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In honor of Thanksgiving, I thought I would provide some warnings about the risks you may want to watch out for as you celebrate the holiday. Since it is a holiday post, I didn’t feel obligated to check for hard statistics on any of these. I am pretty sure that these are well established risks on Thanksgiving…

a stack of engineering papers

Design Principles Over Standards

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Principles are better than standards in UX design, according to this article by Peter Hornsby at UX Matters.

For a long time, I’ve been an advocate of creating standards, guidelines, and patterns as a way of achieving design consistency within a large organization. While these do offer significant benefits, they also introduce a number of problems into the design process…

the google logo

Google Alerts

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I received an email from Lois at HFES headquarters (if you don’t know her, she is one the pillars that makes our Society run), with an intriguing factoid that I thought was a good topic for discussion. We (the HF/E community) are always debating whether there is a difference between human factors and ergonomics and explaining this to our colleagues and friends. Every time I testify, I inevitably get asked the question. Of course, it is just a question of semantics. You can define the two words however you want. You can make them different, overlapping, or identical. But what you think internally isn’t really what is important because we all practice in a real world with preconceived ideas and schema about both “human factors” and “ergonomics”…

a happy looking woman looking at her iphone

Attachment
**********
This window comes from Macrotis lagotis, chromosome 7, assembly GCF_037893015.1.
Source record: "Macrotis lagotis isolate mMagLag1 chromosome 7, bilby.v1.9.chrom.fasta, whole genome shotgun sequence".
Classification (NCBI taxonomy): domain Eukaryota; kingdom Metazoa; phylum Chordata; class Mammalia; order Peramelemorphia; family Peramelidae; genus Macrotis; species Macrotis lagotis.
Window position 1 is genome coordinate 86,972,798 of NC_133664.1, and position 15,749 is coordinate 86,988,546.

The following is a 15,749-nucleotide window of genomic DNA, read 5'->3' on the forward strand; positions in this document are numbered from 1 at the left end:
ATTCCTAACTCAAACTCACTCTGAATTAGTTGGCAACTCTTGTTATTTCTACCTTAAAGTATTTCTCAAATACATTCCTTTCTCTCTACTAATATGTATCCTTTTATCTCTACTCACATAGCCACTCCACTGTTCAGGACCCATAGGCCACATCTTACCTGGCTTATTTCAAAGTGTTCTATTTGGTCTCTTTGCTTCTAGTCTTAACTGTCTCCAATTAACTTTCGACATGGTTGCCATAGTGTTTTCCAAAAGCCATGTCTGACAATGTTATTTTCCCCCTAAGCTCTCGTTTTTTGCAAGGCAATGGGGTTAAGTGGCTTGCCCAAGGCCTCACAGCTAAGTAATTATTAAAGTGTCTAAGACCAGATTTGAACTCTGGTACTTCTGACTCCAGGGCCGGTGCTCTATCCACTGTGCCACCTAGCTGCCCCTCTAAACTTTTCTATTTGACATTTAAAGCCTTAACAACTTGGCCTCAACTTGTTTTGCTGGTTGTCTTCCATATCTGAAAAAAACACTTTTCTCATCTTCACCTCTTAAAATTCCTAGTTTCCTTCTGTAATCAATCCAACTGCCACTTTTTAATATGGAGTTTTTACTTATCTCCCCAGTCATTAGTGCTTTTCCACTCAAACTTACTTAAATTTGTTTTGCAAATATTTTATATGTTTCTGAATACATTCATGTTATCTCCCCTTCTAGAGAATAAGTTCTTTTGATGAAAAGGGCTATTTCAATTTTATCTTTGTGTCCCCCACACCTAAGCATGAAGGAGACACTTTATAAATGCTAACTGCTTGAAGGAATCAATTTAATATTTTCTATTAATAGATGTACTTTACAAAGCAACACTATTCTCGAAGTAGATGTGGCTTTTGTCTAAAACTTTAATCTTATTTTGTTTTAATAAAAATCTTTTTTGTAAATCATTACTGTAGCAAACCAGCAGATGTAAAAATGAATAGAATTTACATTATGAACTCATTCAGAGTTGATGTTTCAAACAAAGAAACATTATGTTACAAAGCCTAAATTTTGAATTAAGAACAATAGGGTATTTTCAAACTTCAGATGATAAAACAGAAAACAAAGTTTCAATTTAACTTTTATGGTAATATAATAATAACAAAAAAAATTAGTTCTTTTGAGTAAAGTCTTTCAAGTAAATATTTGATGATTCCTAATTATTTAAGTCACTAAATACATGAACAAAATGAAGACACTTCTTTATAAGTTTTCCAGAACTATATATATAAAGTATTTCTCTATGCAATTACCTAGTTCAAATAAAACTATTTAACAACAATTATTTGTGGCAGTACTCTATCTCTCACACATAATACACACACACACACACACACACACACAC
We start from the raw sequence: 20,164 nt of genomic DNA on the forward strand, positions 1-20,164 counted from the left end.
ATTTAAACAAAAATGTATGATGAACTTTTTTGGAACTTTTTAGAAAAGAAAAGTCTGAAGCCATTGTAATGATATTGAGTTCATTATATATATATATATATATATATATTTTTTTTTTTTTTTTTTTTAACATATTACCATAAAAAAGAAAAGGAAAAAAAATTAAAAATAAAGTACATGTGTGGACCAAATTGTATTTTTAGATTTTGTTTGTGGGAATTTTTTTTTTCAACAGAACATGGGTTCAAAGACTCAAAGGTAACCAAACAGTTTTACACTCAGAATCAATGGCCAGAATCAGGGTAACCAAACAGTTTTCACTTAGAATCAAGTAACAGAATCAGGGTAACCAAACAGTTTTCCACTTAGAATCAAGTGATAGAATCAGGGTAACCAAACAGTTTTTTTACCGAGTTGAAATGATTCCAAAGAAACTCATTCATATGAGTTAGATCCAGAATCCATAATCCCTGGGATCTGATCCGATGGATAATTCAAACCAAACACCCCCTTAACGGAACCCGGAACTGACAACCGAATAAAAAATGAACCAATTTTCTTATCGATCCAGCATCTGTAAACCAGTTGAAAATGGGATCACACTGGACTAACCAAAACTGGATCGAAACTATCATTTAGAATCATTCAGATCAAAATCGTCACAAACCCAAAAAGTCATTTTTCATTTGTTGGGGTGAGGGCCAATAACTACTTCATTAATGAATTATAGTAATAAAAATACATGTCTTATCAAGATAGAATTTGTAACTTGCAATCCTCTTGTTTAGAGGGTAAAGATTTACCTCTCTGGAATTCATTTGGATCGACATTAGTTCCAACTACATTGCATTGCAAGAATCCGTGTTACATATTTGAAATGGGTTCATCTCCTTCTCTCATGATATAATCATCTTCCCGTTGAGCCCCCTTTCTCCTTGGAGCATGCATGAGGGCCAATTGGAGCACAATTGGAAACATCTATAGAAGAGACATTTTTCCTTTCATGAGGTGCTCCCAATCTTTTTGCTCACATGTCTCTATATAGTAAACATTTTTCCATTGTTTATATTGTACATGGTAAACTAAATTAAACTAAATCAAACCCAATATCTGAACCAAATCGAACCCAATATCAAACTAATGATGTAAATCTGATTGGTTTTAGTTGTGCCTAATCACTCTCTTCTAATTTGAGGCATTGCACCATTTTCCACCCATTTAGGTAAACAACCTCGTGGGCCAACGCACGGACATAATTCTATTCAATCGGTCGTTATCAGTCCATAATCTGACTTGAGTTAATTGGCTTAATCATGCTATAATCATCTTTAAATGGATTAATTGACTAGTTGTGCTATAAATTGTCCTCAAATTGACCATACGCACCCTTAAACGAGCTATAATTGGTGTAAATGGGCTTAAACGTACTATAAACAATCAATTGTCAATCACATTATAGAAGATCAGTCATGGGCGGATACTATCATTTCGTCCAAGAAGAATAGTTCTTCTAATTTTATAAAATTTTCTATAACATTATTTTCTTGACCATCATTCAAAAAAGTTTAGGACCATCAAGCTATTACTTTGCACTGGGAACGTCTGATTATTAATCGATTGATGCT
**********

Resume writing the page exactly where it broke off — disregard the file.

Delight: The Third Generation of HF

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Every once in a while, it is important to look back and take stock of where we have been. It is a critical part of understanding where we are now and predicting where we are going. This article from UX Magazine doesn’t go into the history, but it got me thinking along these lines.

Naturally, the chosen moniker of “Experiences” jumped out at us. UX practitioners have known for years what a lynchpin experience design is in the success and proliferation of a product or service, and the business world seems to be taking giant steps that affirm the importance of experience…

many old cars parked in front of meters

The Ethics of Performance versus Principle

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This is another metric tradeoff that is of great interest to me, both professionally and philosophically. What do you do when your design process is faced with a tradeoff between two options: one that will work better but violates a principle that you think is important (but is not formally illegal or unethical) and one that works less well but has no such violations? This is top of mind with me this morning because of a debate we are having in Boston about P2P parking apps like Haystack. If you are unfamiliar with these apps, they allow someone who is leaving a parking spot to announce it on the app network and someone looking for a spot can grab it, for a fee of course.